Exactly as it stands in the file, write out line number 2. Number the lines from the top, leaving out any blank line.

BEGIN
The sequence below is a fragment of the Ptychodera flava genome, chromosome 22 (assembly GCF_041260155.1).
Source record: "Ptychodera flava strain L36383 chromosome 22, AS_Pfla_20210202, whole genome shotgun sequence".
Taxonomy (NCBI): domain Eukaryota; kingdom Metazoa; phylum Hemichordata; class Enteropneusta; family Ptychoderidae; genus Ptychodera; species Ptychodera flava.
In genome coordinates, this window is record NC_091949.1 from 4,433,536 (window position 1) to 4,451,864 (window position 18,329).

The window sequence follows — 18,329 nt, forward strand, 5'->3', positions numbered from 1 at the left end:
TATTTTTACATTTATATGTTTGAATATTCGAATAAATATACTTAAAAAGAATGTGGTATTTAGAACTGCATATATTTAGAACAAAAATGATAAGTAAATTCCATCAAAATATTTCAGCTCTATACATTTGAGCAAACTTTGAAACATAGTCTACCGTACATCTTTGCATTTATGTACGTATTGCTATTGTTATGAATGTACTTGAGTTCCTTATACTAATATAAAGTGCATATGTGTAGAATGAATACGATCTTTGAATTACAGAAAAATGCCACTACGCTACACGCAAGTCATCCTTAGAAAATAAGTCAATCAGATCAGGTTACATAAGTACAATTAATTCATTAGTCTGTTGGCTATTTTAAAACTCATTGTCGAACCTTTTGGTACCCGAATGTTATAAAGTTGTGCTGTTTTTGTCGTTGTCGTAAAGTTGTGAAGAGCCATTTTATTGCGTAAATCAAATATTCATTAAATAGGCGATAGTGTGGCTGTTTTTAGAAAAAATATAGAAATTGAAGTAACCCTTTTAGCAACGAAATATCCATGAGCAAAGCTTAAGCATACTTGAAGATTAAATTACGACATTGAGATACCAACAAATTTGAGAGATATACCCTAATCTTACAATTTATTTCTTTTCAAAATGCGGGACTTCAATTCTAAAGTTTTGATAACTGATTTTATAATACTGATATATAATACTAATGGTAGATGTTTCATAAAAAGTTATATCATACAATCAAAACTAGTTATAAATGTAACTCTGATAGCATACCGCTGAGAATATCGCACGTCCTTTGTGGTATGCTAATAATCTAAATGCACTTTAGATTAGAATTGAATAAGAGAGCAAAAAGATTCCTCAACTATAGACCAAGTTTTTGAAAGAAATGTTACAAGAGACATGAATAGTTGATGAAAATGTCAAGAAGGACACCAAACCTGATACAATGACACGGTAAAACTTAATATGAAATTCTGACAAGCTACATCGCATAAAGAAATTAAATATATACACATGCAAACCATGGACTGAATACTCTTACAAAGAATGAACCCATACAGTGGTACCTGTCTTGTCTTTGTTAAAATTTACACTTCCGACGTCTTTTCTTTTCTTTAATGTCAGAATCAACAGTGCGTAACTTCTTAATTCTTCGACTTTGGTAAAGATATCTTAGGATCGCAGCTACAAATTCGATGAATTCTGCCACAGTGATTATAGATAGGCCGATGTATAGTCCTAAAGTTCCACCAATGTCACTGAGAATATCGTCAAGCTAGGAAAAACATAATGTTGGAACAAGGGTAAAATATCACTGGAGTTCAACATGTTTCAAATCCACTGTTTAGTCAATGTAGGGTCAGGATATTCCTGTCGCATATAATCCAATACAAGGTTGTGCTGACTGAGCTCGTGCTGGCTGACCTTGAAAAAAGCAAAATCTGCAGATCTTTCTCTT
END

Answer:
Source record: "Ptychodera flava strain L36383 chromosome 22, AS_Pfla_20210202, whole genome shotgun sequence".